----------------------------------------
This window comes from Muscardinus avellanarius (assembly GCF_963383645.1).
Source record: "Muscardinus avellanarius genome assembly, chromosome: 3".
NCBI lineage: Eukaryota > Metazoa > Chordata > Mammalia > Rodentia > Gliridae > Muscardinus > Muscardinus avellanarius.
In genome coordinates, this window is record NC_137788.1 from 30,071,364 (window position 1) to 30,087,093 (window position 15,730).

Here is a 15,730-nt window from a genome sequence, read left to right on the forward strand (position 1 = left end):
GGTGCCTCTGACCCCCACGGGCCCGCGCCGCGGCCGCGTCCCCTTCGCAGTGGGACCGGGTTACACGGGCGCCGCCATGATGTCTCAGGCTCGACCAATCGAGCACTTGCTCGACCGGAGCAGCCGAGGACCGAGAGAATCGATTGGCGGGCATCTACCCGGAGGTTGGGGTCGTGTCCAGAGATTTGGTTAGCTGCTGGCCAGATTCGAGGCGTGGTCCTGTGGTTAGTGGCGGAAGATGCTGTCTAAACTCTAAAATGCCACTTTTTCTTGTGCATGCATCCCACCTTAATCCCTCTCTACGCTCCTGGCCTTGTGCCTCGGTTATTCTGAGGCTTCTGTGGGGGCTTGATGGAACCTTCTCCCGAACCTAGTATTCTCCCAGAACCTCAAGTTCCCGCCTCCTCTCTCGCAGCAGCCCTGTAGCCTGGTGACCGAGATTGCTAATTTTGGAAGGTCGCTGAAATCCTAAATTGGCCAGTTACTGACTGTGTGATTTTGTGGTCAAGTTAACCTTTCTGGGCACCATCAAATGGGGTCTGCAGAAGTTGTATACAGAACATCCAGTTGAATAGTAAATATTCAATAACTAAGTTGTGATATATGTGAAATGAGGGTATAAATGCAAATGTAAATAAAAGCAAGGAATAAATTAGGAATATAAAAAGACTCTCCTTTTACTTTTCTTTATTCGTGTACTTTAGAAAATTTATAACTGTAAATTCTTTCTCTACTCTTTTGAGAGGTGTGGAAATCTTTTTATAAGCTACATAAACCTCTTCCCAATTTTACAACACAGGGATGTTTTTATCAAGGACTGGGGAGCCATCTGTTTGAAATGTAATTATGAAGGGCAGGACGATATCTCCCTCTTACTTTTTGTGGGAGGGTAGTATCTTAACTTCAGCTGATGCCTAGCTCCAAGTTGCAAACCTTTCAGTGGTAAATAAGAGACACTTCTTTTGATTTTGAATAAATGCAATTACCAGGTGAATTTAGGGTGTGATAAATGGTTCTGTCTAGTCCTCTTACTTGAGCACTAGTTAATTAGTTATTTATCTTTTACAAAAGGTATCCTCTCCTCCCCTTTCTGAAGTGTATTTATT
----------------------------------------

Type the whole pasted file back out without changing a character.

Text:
This window comes from Muscardinus avellanarius (assembly GCF_963383645.1).
Source record: "Muscardinus avellanarius genome assembly, chromosome: 3".
NCBI lineage: Eukaryota > Metazoa > Chordata > Mammalia > Rodentia > Gliridae > Muscardinus > Muscardinus avellanarius.
In genome coordinates, this window is record NC_137788.1 from 30,071,364 (window position 1) to 30,087,093 (window position 15,730).

Here is a 15,730-nt window from a genome sequence, read left to right on the forward strand (position 1 = left end):
GGTGCCTCTGACCCCCACGGGCCCGCGCCGCGGCCGCGTCCCCTTCGCAGTGGGACCGGGTTACACGGGCGCCGCCATGATGTCTCAGGCTCGACCAATCGAGCACTTGCTCGACCGGAGCAGCCGAGGACCGAGAGAATCGATTGGCGGGCATCTACCCGGAGGTTGGGGTCGTGTCCAGAGATTTGGTTAGCTGCTGGCCAGATTCGAGGCGTGGTCCTGTGGTTAGTGGCGGAAGATGCTGTCTAAACTCTAAAATGCCACTTTTTCTTGTGCATGCATCCCACCTTAATCCCTCTCTACGCTCCTGGCCTTGTGCCTCGGTTATTCTGAGGCTTCTGTGGGGGCTTGATGGAACCTTCTCCCGAACCTAGTATTCTCCCAGAACCTCAAGTTCCCGCCTCCTCTCTCGCAGCAGCCCTGTAGCCTGGTGACCGAGATTGCTAATTTTGGAAGGTCGCTGAAATCCTAAATTGGCCAGTTACTGACTGTGTGATTTTGTGGTCAAGTTAACCTTTCTGGGCACCATCAAATGGGGTCTGCAGAAGTTGTATACAGAACATCCAGTTGAATAGTAAATATTCAATAACTAAGTTGTGATATATGTGAAATGAGGGTATAAATGCAAATGTAAATAAAAGCAAGGAATAAATTAGGAATATAAAAAGACTCTCCTTTTACTTTTCTTTATTCGTGTACTTTAGAAAATTTATAACTGTAAATTCTTTCTCTACTCTTTTGAGAGGTGTGGAAATCTTTTTATAAGCTACATAAACCTCTTCCCAATTTTACAACACAGGGATGTTTTTATCAAGGACTGGGGAGCCATCTGTTTGAAATGTAATTATGAAGGGCAGGACGATATCTCCCTCTTACTTTTTGTGGGAGGGTAGTATCTTAACTTCAGCTGATGCCTAGCTCCAAGTTGCAAACCTTTCAGTGGTAAATAAGAGACACTTCTTTTGATTTTGAATAAATGCAATTACCAGGTGAATTTAGGGTGTGATAAATGGTTCTGTCTAGTCCTCTTACTTGAGCACTAGTTAATTAGTTATTTATCTTTTACAAAAGGTATCCTCTCCTCCCCTTTCTGAAGTGTATTTATT